Cultivating Women’s Leadership in Cacao Production, Processing and Marketing
This article in brief:
- While cacao is a high-value crop in Guatemala, indigenous leadership of an export enterprise is rare, and indigenous women’s leadership is even more scarce.
- The Inter-American Foundation (IAF), a Feed the Future partner agency, works with Guatemalan subsistence farmers and a women-led cacao and chocolate producers’ group to increase their incomes and strengthen food security.
- IAF grantee ProPetén is empowering indigenous women and providing farmers with training, programs and support in planting, harvesting and selling cacao to help communities thrive.
In Guatemala, the indigenous Q’eqchi’ historically used cacao, a sustainable and high-value export crop, as currency within their culture. Today, cultivating it provides an alternative to traditional subsistence and low-value agriculture, like corn and beans – crops that have become difficult to grow due to deforestation.
After learning of the success of a pilot cacao project in a neighboring community, three majority indigenous community groups of women in the Petén region of Guatemala sought to plant and harvest cacao, but they struggled to find funding to get started. Seeking support for their women-led groups, community members approached ProPetén, a nonprofit in Guatemala that promotes smallholder agriculture and food production to enhance food security and ensure meaningful opportunities for communities and women to thrive.
In a region where indigenous leadership of an export enterprise is rare, and where indigenous women’s leadership is even more scarce, Inter-American Foundation (IAF) grantee ProPetén is committed to training its Q’eqchi’ women and cacao producers in the skills they need to succeed in a complex marketplace. Moreover, these programs are empowering women like Teresa Cho, a teacher, who is now supplementing her income with cacao production to better provide for her family.
Photo by ProPetén
Empowering Indigenous Leaders
ProPetén works on the ground with isolated communities in Guatemala to host trainings and sessions for indigenous women farmers to learn how to increase their incomes, implement best practices in natural resource and biodiversity management and promote cultural preservation. The program also includes training in Spanish, business administration and financial management.
“We are helping to develop the entire cacao supply chain, from inputs, production and post-harvest to marketing,” said Rosa Irene Contreras, ProPetén’s executive director. “We’ve reached an important point where women have become very involved in the entire project, and they are already capable of processing cacao.”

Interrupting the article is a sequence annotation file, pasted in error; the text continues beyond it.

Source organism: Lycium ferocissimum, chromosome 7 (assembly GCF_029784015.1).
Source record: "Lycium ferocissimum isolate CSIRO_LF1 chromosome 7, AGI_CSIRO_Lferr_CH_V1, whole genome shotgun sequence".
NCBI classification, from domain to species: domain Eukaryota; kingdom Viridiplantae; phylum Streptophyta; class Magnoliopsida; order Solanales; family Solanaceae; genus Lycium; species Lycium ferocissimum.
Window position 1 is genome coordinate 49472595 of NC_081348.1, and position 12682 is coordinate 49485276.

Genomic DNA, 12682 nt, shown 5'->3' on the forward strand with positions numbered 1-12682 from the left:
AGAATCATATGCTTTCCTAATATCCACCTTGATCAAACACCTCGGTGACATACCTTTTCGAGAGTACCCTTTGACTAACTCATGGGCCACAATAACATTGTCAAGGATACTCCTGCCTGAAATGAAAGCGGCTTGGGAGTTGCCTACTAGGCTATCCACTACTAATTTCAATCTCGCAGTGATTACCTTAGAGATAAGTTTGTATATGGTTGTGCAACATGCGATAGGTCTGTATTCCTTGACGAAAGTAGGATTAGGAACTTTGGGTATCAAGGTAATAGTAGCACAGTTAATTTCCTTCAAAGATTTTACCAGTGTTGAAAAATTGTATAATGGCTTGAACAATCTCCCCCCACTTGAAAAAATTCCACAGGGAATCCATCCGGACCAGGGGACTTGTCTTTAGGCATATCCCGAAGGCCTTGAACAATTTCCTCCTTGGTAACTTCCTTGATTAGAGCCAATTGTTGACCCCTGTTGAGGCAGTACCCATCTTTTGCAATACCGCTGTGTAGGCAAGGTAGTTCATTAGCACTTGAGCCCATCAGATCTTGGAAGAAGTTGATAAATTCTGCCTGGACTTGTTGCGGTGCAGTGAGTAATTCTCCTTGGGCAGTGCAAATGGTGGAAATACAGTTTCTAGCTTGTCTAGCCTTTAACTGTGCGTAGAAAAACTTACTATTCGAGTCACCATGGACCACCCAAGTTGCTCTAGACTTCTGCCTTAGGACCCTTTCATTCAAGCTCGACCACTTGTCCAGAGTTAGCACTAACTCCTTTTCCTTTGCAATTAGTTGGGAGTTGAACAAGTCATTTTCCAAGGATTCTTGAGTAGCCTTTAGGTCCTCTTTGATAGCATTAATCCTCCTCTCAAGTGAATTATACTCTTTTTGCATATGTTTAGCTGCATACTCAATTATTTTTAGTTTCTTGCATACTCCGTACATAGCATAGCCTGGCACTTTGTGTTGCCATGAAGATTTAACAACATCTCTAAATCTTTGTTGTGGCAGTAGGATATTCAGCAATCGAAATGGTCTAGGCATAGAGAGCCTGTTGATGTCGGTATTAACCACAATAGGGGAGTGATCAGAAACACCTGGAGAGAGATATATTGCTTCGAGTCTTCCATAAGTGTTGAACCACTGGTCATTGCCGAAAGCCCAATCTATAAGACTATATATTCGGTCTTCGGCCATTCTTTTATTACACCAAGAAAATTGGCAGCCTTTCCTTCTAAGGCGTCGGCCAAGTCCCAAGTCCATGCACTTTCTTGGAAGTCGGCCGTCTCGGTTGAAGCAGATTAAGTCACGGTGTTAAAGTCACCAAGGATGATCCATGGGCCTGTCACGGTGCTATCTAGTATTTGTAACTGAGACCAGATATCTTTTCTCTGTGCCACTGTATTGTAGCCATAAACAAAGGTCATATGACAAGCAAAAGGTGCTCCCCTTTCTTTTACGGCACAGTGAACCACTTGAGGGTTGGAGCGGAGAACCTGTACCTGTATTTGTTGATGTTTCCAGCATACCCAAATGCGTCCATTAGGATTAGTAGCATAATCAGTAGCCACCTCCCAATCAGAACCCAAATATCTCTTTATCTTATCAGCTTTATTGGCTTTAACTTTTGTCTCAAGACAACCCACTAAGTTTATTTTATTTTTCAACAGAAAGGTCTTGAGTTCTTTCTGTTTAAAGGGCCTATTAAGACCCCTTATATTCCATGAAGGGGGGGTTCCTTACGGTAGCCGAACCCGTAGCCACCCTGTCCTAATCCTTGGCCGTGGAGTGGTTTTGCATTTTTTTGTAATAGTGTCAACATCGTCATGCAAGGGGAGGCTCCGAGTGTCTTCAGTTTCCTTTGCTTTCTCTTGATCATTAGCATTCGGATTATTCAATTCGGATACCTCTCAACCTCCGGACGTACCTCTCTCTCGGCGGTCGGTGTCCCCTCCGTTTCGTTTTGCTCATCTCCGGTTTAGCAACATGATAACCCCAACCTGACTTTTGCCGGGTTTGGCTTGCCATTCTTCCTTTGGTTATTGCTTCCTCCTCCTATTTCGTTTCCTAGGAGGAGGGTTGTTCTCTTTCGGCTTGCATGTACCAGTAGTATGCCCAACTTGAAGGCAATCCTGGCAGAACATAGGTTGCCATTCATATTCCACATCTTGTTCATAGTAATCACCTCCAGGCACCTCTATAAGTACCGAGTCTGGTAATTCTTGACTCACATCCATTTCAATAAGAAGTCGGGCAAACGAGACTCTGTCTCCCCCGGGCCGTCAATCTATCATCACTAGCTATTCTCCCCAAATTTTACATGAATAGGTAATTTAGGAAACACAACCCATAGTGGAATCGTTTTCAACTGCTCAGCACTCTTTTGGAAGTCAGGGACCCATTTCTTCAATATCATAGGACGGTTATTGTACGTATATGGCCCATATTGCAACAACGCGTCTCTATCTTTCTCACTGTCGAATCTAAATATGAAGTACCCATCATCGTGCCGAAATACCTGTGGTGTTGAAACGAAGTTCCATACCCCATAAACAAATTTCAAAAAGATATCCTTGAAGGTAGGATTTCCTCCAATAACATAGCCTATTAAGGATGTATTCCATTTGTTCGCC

ProPetén and the community-level cacao associations also incorporate women at all levels of the decision-making process and create jobs for the women in processing and selling chocolate made from the cacao.
This season, Cho helped process more than 300 pounds of chocolate. In 2019, she worked as a teacher and earned $200 – in the same year, she made an extra $150 through cacao production.
Cho’s earnings made a significant difference in her family’s income and food security. Women typically spend what they earn on food, medicine and clothing for their families, while also improving their homes.
Creating Profits through Cacao
ProPetén provides the farmers with advice on planting, harvesting and selling cacao – a product with high demand both locally and internationally – through a women-led cacao and chocolate producers group in Guatemala. The group sells their harvests to local hotels, restaurants and souvenir shops.
Photo by ProPetén
Farmers learn how to prepare the soil on plots of land provided by community members, make and use organic fertilizer, avoid pest infestations, and strategically locate shade plants to protect cacao seedlings from the harsh sun. Through Feed the Future’s support, the farmers also have access to the fermenters, dryers and storage facilities needed to process the cacao to sell.
With a grant from IAF, ProPetén also supplies indigenous groups with cacao seeds, shade plants and other materials and helps them manage their sales revenue to make their cacao production financially sustainable. This support empowers these groups to eventually become independent organizations capable of seeking funding and implementing initiatives on their own.
In an area where almost half of the population lives on less than $2 a day and basic food security can be a challenge, this income provides a sense of hope and stability:
- In 2019, farmers participating in ProPetén’s initiatives harvested more than 28,000 pounds of cacao, totaling about $11,000 in revenue.
- In 2020, this dried cacao helped around 75 families earn a total of $4,000 to date – a meaningful amount to families living in extreme poverty.
ProPetén aims to establish a strong cacao agribusiness in Petén that has a social, economic and environmental impact at the national and international levels. In doing so, it is offering low-income communities a model of sustainable development and promoting indigenous women’s leadership in Guatemala. And to empower the community to overcome challenges posed by COVID-19, ProPetén is using and disseminating personal protective equipment to continue to train farmers. It is also helping farmers access organic fertilizers and materials, to make biofertilizers, so they can improve their cacao production and speed recovery from COVID-19 with future incomes.
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